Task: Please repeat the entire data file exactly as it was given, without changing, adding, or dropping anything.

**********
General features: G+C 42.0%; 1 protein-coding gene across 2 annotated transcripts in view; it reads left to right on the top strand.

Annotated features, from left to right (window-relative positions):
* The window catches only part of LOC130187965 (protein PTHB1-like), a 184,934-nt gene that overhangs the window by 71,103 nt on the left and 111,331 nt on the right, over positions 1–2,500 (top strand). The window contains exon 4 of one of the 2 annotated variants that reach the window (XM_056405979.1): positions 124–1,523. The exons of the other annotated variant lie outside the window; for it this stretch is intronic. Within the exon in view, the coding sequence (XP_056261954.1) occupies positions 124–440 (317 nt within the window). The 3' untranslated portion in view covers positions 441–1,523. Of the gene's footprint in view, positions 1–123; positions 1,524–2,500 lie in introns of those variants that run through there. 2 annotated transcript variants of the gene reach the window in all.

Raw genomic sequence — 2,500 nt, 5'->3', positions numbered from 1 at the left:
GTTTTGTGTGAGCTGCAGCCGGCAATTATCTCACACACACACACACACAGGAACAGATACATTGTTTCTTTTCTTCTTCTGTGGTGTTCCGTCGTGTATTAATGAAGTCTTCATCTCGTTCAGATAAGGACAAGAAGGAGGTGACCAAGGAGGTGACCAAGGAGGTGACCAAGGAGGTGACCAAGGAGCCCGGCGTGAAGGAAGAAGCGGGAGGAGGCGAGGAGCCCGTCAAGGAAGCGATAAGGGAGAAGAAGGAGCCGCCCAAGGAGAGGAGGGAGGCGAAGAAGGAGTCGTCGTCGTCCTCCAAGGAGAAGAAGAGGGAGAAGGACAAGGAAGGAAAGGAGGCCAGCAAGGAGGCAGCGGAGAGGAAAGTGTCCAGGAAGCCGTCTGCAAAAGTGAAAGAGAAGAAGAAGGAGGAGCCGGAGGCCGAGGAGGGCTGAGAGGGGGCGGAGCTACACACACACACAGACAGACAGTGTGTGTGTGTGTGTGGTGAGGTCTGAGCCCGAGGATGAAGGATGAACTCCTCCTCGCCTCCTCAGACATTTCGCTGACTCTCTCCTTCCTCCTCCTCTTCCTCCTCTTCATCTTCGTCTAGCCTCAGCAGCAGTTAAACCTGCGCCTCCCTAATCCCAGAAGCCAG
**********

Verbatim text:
General features: G+C 42.0%; 1 protein-coding gene across 2 annotated transcripts in view; it reads left to right on the top strand.

Annotated features, from left to right (window-relative positions):
* The window catches only part of LOC130187965 (protein PTHB1-like), a 184,934-nt gene that overhangs the window by 71,103 nt on the left and 111,331 nt on the right, over positions 1–2,500 (top strand). The window contains exon 4 of one of the 2 annotated variants that reach the window (XM_056405979.1): positions 124–1,523. The exons of the other annotated variant lie outside the window; for it this stretch is intronic. Within the exon in view, the coding sequence (XP_056261954.1) occupies positions 124–440 (317 nt within the window). The 3' untranslated portion in view covers positions 441–1,523. Of the gene's footprint in view, positions 1–123; positions 1,524–2,500 lie in introns of those variants that run through there. 2 annotated transcript variants of the gene reach the window in all.

Raw genomic sequence — 2,500 nt, 5'->3', positions numbered from 1 at the left:
GTTTTGTGTGAGCTGCAGCCGGCAATTATCTCACACACACACACACACAGGAACAGATACATTGTTTCTTTTCTTCTTCTGTGGTGTTCCGTCGTGTATTAATGAAGTCTTCATCTCGTTCAGATAAGGACAAGAAGGAGGTGACCAAGGAGGTGACCAAGGAGGTGACCAAGGAGGTGACCAAGGAGCCCGGCGTGAAGGAAGAAGCGGGAGGAGGCGAGGAGCCCGTCAAGGAAGCGATAAGGGAGAAGAAGGAGCCGCCCAAGGAGAGGAGGGAGGCGAAGAAGGAGTCGTCGTCGTCCTCCAAGGAGAAGAAGAGGGAGAAGGACAAGGAAGGAAAGGAGGCCAGCAAGGAGGCAGCGGAGAGGAAAGTGTCCAGGAAGCCGTCTGCAAAAGTGAAAGAGAAGAAGAAGGAGGAGCCGGAGGCCGAGGAGGGCTGAGAGGGGGCGGAGCTACACACACACACAGACAGACAGTGTGTGTGTGTGTGTGGTGAGGTCTGAGCCCGAGGATGAAGGATGAACTCCTCCTCGCCTCCTCAGACATTTCGCTGACTCTCTCCTTCCTCCTCCTCTTCCTCCTCTTCATCTTCGTCTAGCCTCAGCAGCAGTTAAACCTGCGCCTCCCTAATCCCAGAAGCCAG